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“Santa Claus Number” – Bison Magazine

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“Santa Claus Number” – Bison Magazine

The Bison was a humor magazine published by University of Buffalo students between 1913 and 1941. News items, poetry, and humorous stories filled the pages of this popular monthly publication.

Many issues were considered theme numbers, and student artists created covers to announce the annual Freshman, Christmas, or Junior Prom numbers.

This cover is from the Holiday issue published in December of 1925. It is part of the Bison Magazine Covers Digital Collection at the University at Buffalo Libraries.

Other Bison magazine covers are available for purchase on the Library Store at library.buffalo.edu/store and make the perfect gift.

Proceeds from the sale of prints directly benefit the continued University at Buffalo Libraries Digital Collections initiative.

 

 

 

 

 

1969-1970 Buffalo Bulls Hockey

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1969-1970 Buffalo Bulls Hockey Al “Bibber” O’Hearn

After competing on a club basis since 1962, the Buffalo Bulls’ hockey program finally received “varsity” status on October 29, 1969 with the complete support of the UB Athletic Department.

Al (Bibber) O’Hearn was named its head coach.  Howard Flaster was the director of the hockey program.  All Bulls’ home games were played at the Amherst Recreation Center.

During the 1969-1970 season, the Bulls competed against teams in Division II of the NCAA Eastern College Athletic Conference (ECAC) and also played opponents from the Finger Lakes Collegiate Hockey League (FLCHL).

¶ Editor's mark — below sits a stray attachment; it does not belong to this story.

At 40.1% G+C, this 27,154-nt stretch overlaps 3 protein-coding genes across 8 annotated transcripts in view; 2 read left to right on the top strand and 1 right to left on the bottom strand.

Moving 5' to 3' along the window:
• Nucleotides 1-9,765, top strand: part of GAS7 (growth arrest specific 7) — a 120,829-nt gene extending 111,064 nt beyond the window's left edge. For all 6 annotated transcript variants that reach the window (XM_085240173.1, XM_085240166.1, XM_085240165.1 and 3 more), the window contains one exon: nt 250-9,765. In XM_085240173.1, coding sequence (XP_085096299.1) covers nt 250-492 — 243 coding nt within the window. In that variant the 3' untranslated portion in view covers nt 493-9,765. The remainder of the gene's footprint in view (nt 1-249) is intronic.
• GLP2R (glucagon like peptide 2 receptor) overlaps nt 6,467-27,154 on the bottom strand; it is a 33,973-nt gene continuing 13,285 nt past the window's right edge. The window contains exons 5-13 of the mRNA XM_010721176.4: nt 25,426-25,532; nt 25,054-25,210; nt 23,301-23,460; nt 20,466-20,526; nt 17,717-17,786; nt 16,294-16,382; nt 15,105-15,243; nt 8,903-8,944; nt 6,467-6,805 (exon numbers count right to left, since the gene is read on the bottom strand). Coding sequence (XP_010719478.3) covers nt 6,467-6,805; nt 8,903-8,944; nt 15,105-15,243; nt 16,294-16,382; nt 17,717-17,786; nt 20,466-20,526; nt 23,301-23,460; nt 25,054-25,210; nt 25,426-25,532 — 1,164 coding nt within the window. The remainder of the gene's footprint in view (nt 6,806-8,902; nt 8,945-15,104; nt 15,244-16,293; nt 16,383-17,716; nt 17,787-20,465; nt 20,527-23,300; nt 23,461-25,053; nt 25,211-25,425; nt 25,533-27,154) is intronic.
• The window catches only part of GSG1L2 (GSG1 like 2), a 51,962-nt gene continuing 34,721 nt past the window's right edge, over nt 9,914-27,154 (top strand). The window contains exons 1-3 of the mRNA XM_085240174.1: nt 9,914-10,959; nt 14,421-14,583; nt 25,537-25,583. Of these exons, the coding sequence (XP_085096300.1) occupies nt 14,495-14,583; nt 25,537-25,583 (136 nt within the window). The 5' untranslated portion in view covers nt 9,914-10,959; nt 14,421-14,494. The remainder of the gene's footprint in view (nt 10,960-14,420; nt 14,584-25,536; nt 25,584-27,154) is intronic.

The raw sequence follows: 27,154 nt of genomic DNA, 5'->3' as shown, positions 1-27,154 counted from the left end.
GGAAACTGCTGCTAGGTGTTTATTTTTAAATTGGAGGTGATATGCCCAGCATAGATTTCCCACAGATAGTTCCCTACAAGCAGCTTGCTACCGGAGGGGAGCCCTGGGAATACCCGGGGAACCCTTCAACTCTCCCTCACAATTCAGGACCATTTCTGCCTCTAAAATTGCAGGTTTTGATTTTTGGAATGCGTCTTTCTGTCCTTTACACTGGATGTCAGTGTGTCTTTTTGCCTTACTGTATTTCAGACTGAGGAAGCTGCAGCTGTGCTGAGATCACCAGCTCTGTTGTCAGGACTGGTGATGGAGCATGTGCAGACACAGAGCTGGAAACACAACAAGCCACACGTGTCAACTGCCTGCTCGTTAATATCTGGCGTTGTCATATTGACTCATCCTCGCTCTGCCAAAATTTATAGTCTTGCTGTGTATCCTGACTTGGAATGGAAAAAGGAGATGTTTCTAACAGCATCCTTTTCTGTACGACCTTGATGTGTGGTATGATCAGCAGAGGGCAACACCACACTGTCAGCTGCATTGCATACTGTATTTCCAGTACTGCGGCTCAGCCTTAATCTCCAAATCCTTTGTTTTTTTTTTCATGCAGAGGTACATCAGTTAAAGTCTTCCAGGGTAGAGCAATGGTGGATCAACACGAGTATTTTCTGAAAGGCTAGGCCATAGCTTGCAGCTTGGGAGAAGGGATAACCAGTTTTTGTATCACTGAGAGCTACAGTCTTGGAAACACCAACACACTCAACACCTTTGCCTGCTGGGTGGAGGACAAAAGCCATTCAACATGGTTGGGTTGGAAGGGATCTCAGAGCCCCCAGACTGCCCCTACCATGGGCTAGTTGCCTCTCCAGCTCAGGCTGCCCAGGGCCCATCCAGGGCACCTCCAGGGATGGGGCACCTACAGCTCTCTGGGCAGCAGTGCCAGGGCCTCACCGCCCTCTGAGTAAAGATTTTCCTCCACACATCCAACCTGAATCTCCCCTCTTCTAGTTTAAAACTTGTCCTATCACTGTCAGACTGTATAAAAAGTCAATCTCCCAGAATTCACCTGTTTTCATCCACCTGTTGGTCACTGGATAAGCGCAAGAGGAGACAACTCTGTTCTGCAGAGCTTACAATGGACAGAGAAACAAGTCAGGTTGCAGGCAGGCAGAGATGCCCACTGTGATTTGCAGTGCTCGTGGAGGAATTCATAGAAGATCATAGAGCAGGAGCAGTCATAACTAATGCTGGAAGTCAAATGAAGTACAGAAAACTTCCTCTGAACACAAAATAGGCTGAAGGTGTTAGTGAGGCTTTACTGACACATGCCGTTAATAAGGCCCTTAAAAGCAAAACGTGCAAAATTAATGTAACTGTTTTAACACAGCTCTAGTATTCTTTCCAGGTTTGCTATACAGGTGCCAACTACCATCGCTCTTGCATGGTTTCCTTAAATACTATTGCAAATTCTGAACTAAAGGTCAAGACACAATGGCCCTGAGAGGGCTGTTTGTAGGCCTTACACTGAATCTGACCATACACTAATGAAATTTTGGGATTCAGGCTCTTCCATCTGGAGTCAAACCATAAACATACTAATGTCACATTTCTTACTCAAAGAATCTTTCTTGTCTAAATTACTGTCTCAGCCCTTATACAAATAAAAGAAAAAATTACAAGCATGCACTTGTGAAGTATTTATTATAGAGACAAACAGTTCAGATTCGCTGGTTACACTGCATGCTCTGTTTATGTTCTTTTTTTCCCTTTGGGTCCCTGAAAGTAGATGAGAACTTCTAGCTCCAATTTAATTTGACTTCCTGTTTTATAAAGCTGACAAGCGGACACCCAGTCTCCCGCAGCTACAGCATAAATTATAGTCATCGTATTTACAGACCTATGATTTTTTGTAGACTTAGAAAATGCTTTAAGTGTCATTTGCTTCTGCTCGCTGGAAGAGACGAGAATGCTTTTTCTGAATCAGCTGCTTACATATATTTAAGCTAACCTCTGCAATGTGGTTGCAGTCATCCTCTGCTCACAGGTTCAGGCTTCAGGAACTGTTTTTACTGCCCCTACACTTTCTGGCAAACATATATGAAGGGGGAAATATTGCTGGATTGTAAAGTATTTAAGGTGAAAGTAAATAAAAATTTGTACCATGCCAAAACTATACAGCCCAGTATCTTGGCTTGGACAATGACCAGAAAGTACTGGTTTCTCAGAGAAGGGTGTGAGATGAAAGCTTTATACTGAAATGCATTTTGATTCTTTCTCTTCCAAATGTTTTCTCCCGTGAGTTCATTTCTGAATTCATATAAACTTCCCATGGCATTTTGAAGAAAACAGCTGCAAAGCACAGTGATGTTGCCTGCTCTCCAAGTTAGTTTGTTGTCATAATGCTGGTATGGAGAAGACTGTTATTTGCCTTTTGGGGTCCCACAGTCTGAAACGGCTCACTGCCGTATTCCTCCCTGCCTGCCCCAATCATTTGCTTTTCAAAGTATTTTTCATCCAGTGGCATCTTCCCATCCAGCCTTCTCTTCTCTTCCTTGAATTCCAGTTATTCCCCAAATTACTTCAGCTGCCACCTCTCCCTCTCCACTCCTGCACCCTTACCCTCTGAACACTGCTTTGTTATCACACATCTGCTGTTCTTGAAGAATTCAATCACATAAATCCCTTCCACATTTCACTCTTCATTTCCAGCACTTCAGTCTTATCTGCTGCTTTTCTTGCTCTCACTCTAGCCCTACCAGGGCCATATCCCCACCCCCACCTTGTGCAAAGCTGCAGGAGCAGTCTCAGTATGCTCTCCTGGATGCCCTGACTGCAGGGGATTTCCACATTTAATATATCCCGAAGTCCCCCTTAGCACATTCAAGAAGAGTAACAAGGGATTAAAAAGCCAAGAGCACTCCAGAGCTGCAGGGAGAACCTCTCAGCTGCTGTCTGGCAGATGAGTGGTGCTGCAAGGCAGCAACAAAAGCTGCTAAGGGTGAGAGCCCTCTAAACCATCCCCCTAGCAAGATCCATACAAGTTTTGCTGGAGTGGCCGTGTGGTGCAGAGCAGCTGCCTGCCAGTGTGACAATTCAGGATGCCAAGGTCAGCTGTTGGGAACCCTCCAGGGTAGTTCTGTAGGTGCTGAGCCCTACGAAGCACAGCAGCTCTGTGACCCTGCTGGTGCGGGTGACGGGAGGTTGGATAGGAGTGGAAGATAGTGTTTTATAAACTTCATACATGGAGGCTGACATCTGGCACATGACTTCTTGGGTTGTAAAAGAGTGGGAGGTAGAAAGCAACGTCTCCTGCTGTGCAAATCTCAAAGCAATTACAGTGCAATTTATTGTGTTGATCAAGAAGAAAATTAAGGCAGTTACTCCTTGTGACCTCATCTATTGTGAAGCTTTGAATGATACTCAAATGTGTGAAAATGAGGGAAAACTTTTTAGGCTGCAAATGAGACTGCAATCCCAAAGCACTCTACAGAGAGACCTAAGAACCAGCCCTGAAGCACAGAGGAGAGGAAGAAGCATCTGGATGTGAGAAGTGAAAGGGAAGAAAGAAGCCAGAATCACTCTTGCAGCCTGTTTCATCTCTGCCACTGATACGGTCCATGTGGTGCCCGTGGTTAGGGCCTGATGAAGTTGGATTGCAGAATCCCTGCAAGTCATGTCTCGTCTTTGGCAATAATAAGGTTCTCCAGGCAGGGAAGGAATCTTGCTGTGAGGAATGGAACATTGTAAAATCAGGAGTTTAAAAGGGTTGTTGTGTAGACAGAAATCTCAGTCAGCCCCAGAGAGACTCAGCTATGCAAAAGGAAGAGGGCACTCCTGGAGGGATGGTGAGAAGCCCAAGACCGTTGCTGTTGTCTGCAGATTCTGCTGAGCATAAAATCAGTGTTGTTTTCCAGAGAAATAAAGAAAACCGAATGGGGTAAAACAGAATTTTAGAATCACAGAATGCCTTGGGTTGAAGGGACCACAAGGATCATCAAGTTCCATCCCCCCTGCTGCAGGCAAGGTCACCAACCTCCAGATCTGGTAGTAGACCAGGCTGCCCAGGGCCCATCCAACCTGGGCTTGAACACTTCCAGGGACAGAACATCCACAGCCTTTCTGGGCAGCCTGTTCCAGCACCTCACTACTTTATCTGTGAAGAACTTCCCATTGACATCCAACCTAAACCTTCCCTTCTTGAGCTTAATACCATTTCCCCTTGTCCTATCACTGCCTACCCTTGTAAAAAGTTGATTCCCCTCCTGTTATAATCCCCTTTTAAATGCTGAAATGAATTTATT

Right wing Jim McCoubrey was the Bulls’ leading scorer with 56 points. Bill Newman scored 41 points and Ted Miskolczi totaled 36.

For more information on hockey at the University at Buffalo, visit the UB Sports History Collection website.


1969-1970 Buffalo Bulls Hockey Season

Date Home Team Score Visiting Team W-L-T Location
12/6/1969 Ithaca College* 0 – 8 Buffalo W Ithaca, NY
12/7/1969 Brockport State* 1 – 8 Buffalo W Brockport, NY
12/10/1969 Buffalo 7 – 5 Waterloo Lutheran University W Amherst, NY
12/14/1969 Boston State* 7 - 3 Buffalo L Boston, MA
12/15/1969 M.I.T.* 3 - 19 Buffalo W Boston, MA
12/17/1969 Merrimack College* 10 – 4 Buffalo L North Andover, MA
12/18/1969 Salem State* 1 – 4 Buffalo W North Andover, MA
1/24/1970 Lockport Heinrichs (exhibition) 3 – 11 Buffalo W Lockport, NY
1/31/1970 Buffalo 6 – 2 Canton Tech W Amherst, NY
2/6/1970 Buffalo 10 – 3 Brockport State* W Amherst, NY
2/7/1970 Buffalo 8 – 2 St. John Fisher College W Amherst, NY
2/13/1970 Buffalo 8 – 4 Boston State* W Amherst, NY
2/14/1970 Buffalo 10 – 4 R.I.T. W Amherst, NY
2/20/1970 Buffalo 6 – 0 Ithaca College* W Amherst, NY
2/28/1970 Buffalo 8 – 5 R.I.T. W Amherst, NY
3/6/1970 R.I.T.# 11 – 3 Buffalo W Rochester, NY
3/7/1970 Canton Tech# 5 – 1 Buffalo L Rochester, NY

 

NCAA ECAC Division II Record: 7-2-0
OVERALL RECORD
: 14-3-0

Home: Amherst Recreation Center
Coach: Al “Bibber” O’Hearn

* NCAA Eastern College Athletic Conference (ECAC) Division II opponent
# Finger Lakes Collegiate Hockey League Tournament


UB Hockey Gains Varsity StatusUB Hockey Gains Varsity Status

Hockey was placed on varsity status at the University of Buffalo Wednesday and Al (Bibber) O’Hearn, one-time Toronto Maple Leaf, was named its head coach. The ice Bulls have been competing since 1962, but the program was conducted on a club basis. The Bulls will play a 15-game schedule, including a mid-December two-day tournament, as members of Division II of the Eastern College Athletic Conference. All home games will be played at the Amherst Recreation Center.